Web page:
New International Manual
of Braille Music Notation

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CONTENTS
  • Preface
  • Compiler's Notes

    PART ONE: GENERAL SIGNS
  • Purpose and General Principles
  • Basic Signs
  • Clefs
  • Accidentals
  • Rhythmic Groups
  • Chords
  • Slurs and Ties
  • Tremelos
  • Fingering
  • Bar Lines and Repeats
  • Nuances
  • Ornaments
  • Theory
  • Modern Notation

    PART TWO: INSTRUMENTAL AND VOCAL
  • General Organization
  • Key& Time Signatures
  • Rhythmic Groups
  • Chords
  • Slurs and Ties
  • Tremelos
  • Fingering
  • Bar Lines and Repeats
  • Nuances
  • Ornaments
  • Theory
  • Modern Notation

    PART TWO: INSTRUMENTAL AND VOCAL
  • General Organization
  • Keyboard Music
  • Vocal Music
  • String Instruments
  • Wind and Percussion Instruments
  • Accordian
  • Instrumental Scores

    APPENDICES
  • Authorities for this work
  • National Signs of 16 Countries
  • Index of Signs in Standard Braille Order
  • Tables of Signs


    Other Resources
  • Contact instructor
  • Send mail to class
  • Main BRL page
  • Contractions Lookup
  • Contractions List
  • Intro Braille course
  • Transcribers course
  • Specialized Codes course

  • CHAPTER NAME GOES HERE

    XIX. ACCORDION

    (Table 19)

    Signs from Table 19 A.

    Prefix for accordion music

    Rows of buttons

    First row - dash below the note (contra-bass notes)

    Second row - no indication (bass notes)

    Third row - 1 or M (major chords)

    Fourth row - 2 or m (minor chords)

    Fifth row - 3, S or 7 (seventh chords)

    Sixth row - 4 or d (diminished chords)

    Seventh row - (varying indications)

    Eighth row - (varying indications)

    Row zero - (varying indications)

    19-1. The accordion signs apply only when the prefix ,> is used for the left hand part of the music1.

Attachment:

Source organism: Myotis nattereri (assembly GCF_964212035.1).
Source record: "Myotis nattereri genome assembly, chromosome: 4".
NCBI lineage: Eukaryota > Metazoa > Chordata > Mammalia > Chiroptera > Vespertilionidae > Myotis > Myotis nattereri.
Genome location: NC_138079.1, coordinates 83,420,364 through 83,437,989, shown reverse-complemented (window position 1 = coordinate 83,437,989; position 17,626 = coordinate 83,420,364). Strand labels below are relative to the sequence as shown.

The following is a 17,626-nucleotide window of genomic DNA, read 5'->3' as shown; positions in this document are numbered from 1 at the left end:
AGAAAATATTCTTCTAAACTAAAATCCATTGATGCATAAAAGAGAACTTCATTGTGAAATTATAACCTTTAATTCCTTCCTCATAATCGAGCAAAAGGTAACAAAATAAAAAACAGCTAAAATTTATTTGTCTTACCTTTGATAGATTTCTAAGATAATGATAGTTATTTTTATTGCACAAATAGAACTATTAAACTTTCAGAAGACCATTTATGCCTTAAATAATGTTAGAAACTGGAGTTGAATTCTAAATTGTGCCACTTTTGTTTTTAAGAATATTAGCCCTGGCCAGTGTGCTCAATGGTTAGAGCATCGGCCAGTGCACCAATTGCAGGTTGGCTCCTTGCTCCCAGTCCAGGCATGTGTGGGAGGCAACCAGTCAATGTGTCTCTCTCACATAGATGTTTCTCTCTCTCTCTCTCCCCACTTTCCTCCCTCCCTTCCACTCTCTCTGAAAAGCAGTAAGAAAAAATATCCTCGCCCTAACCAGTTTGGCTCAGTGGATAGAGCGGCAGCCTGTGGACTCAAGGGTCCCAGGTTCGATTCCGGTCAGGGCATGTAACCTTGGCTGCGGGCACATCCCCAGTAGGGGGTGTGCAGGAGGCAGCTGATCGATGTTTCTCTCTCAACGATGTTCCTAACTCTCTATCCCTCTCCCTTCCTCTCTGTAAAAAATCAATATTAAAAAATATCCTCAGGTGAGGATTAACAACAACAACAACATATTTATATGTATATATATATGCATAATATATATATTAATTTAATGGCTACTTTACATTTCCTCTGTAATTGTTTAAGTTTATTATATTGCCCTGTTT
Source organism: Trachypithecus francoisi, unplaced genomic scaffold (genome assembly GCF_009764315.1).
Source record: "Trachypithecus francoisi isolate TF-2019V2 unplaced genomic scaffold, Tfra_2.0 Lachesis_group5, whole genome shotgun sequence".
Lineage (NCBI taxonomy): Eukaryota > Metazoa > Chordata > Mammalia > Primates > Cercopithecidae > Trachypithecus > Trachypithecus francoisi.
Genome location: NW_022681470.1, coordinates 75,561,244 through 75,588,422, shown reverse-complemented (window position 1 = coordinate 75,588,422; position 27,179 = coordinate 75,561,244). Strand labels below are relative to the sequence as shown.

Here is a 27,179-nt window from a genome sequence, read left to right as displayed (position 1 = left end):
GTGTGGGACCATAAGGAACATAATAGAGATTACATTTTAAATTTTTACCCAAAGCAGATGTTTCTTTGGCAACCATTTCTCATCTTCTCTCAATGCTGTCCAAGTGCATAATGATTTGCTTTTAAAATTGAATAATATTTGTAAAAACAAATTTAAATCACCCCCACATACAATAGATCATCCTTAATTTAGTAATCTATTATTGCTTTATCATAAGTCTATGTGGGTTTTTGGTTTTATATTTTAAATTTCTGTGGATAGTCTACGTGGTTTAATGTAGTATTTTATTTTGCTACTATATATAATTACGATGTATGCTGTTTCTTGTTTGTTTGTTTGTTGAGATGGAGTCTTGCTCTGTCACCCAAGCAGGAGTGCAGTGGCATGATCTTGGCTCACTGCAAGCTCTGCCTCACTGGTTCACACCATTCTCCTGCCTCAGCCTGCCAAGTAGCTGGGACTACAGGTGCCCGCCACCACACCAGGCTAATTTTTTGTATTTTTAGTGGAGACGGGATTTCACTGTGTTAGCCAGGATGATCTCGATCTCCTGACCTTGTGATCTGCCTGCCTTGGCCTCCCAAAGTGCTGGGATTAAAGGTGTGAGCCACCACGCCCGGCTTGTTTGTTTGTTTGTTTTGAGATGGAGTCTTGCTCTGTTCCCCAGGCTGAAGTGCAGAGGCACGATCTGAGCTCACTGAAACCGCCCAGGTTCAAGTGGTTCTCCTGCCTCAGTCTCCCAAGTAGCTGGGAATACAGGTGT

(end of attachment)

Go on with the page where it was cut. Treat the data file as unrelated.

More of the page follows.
19-2. In print, the bass notes (first 2 rows of buttons) are usually written in the lower part of the staff with stems going up. Notes representing chords (remaining rows) occur in the upper part of the staff with stems going down. Octave marks are unnecessary, so these signs are used to number the rows of buttons. A row sign remains in effect until a new row sign appears.

    19-3. The signs for rows of buttons precede the notes immediately and must not be separated from them by any other signs. A few countries place the row sign before an intervening accidental instead of before the note itself.

    Example 19-3.

    More signs from Table 19 A.

    Draw (V pointing left)

    Push (V pointing right)

    Cesur (neither draw nor push)

    Bass solo (B.S.)

    Register

    Without Register (use printed initials)

    19-4. Abbreviations are placed in the accordion part unspaced. The print initials should be used, and the abbreviations are followed by dot 3. For example:

    S.R. (for "senza registro") 19-5. Fingering is included in the following bass solo.

    Example 19-5.

    19-6. The registration information from the circular symbols (see Table 19 B) must be followed by dot 3 and placed in the accordion part without spaces. A space is necessary before the registration only when it follows a time signature. Example 19-6.

    #1 1-4 19-7. If registration symbols other than those in Table 19 B. appear, a note of explanation should be added. If the print registration is numbered, the print order must be followed in braille. When the registration circle has three cross-lines (as in Example 19-6), a dot in the top section represents 2 ft.

    19-8. If there is fingering for both piano accordion and button accordion, the fingering for piano accordion must be written first in the braille. A transcriber's note should record that fact.

    19-9. When notes for chords stand over basses of identical time value, being played simultaneously with them, these chord notes can be written as intervals preceded by the row signs. In this case each row sign applies to one interval only.

    Example 19-9. 19-10. Intervals may be doubled, but the doubling must be broken before a change of row.

    Example 19-10. 19-11. When there is a change from normal chord accordion to melody bass, the sign for left hand, _>, is inserted, the letters "BAR", or other print indications are included, and octave signs are used. When the prefix ,> reappears, it indicates the return to chord accordion with row signs.

    Example 19-11. 19-12. The right hand part is written as in other keyboard music. The signs for draw and push are placed in this part and do not require an octave mark for the next note.

    Example 19-12.



    Developed by
    Shodor logoThe Shodor Education Foundation, Inc.

    Copyright © 1999 the
    North Carolina Central University
    and the Governor Morehead School for the Blind

    Copyright © 1999 The Shodor Education Foundation, Inc.